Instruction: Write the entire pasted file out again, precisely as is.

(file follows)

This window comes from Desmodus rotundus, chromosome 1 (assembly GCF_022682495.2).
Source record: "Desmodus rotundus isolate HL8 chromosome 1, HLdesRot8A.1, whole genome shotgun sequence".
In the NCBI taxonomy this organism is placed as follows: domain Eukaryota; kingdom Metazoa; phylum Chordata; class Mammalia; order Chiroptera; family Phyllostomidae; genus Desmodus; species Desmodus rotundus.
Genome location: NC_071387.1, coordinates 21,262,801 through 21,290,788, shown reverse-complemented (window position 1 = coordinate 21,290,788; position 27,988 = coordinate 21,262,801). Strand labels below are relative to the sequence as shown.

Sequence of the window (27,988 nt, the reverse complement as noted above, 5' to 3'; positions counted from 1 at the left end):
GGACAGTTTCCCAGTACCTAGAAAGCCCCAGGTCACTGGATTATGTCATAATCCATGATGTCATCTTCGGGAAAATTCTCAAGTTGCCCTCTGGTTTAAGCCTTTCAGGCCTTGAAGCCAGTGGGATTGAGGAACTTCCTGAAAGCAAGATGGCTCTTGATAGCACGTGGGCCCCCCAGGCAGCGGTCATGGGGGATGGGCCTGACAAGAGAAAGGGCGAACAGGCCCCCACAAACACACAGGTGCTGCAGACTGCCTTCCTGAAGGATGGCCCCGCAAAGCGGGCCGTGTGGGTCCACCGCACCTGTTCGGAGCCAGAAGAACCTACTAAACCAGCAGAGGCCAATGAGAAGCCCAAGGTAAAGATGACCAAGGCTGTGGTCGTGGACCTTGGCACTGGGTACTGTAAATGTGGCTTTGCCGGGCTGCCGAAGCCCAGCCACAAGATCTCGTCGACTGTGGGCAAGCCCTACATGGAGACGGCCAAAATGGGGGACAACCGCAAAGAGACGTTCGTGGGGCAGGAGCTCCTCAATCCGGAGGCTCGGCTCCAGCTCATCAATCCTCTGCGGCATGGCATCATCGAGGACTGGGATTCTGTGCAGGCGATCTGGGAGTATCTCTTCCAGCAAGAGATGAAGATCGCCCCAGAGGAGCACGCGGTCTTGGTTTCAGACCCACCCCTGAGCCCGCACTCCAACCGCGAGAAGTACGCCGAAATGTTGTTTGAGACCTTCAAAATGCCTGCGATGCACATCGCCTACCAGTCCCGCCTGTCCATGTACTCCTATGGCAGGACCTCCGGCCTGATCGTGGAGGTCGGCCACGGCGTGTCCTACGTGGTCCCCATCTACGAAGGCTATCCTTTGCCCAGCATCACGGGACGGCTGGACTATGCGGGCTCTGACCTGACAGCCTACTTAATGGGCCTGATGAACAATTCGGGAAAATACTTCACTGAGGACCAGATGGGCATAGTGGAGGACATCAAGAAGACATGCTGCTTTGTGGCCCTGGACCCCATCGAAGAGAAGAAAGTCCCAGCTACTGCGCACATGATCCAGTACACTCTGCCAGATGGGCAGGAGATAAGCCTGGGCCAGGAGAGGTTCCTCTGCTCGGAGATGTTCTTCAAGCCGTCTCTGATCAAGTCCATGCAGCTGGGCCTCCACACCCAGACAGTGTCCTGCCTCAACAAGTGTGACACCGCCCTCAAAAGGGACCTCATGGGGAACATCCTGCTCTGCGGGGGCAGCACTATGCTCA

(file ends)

This window comes from Desmodus rotundus, chromosome 1 (assembly GCF_022682495.2).
Source record: "Desmodus rotundus isolate HL8 chromosome 1, HLdesRot8A.1, whole genome shotgun sequence".
In the NCBI taxonomy this organism is placed as follows: domain Eukaryota; kingdom Metazoa; phylum Chordata; class Mammalia; order Chiroptera; family Phyllostomidae; genus Desmodus; species Desmodus rotundus.
Genome location: NC_071387.1, coordinates 21,262,801 through 21,290,788, shown reverse-complemented (window position 1 = coordinate 21,290,788; position 27,988 = coordinate 21,262,801). Strand labels below are relative to the sequence as shown.

Sequence of the window (27,988 nt, the reverse complement as noted above, 5' to 3'; positions counted from 1 at the left end):
GGACAGTTTCCCAGTACCTAGAAAGCCCCAGGTCACTGGATTATGTCATAATCCATGATGTCATCTTCGGGAAAATTCTCAAGTTGCCCTCTGGTTTAAGCCTTTCAGGCCTTGAAGCCAGTGGGATTGAGGAACTTCCTGAAAGCAAGATGGCTCTTGATAGCACGTGGGCCCCCCAGGCAGCGGTCATGGGGGATGGGCCTGACAAGAGAAAGGGCGAACAGGCCCCCACAAACACACAGGTGCTGCAGACTGCCTTCCTGAAGGATGGCCCCGCAAAGCGGGCCGTGTGGGTCCACCGCACCTGTTCGGAGCCAGAAGAACCTACTAAACCAGCAGAGGCCAATGAGAAGCCCAAGGTAAAGATGACCAAGGCTGTGGTCGTGGACCTTGGCACTGGGTACTGTAAATGTGGCTTTGCCGGGCTGCCGAAGCCCAGCCACAAGATCTCGTCGACTGTGGGCAAGCCCTACATGGAGACGGCCAAAATGGGGGACAACCGCAAAGAGACGTTCGTGGGGCAGGAGCTCCTCAATCCGGAGGCTCGGCTCCAGCTCATCAATCCTCTGCGGCATGGCATCATCGAGGACTGGGATTCTGTGCAGGCGATCTGGGAGTATCTCTTCCAGCAAGAGATGAAGATCGCCCCAGAGGAGCACGCGGTCTTGGTTTCAGACCCACCCCTGAGCCCGCACTCCAACCGCGAGAAGTACGCCGAAATGTTGTTTGAGACCTTCAAAATGCCTGCGATGCACATCGCCTACCAGTCCCGCCTGTCCATGTACTCCTATGGCAGGACCTCCGGCCTGATCGTGGAGGTCGGCCACGGCGTGTCCTACGTGGTCCCCATCTACGAAGGCTATCCTTTGCCCAGCATCACGGGACGGCTGGACTATGCGGGCTCTGACCTGACAGCCTACTTAATGGGCCTGATGAACAATTCGGGAAAATACTTCACTGAGGACCAGATGGGCATAGTGGAGGACATCAAGAAGACATGCTGCTTTGTGGCCCTGGACCCCATCGAAGAGAAGAAAGTCCCAGCTACTGCGCACATGATCCAGTACACTCTGCCAGATGGGCAGGAGATAAGCCTGGGCCAGGAGAGGTTCCTCTGCTCGGAGATGTTCTTCAAGCCGTCTCTGATCAAGTCCATGCAGCTGGGCCTCCACACCCAGACAGTGTCCTGCCTCAACAAGTGTGACACCGCCCTCAAAAGGGACCTCATGGGGAACATCCTGCTCTGCGGGGGCAGCACTATGCTCA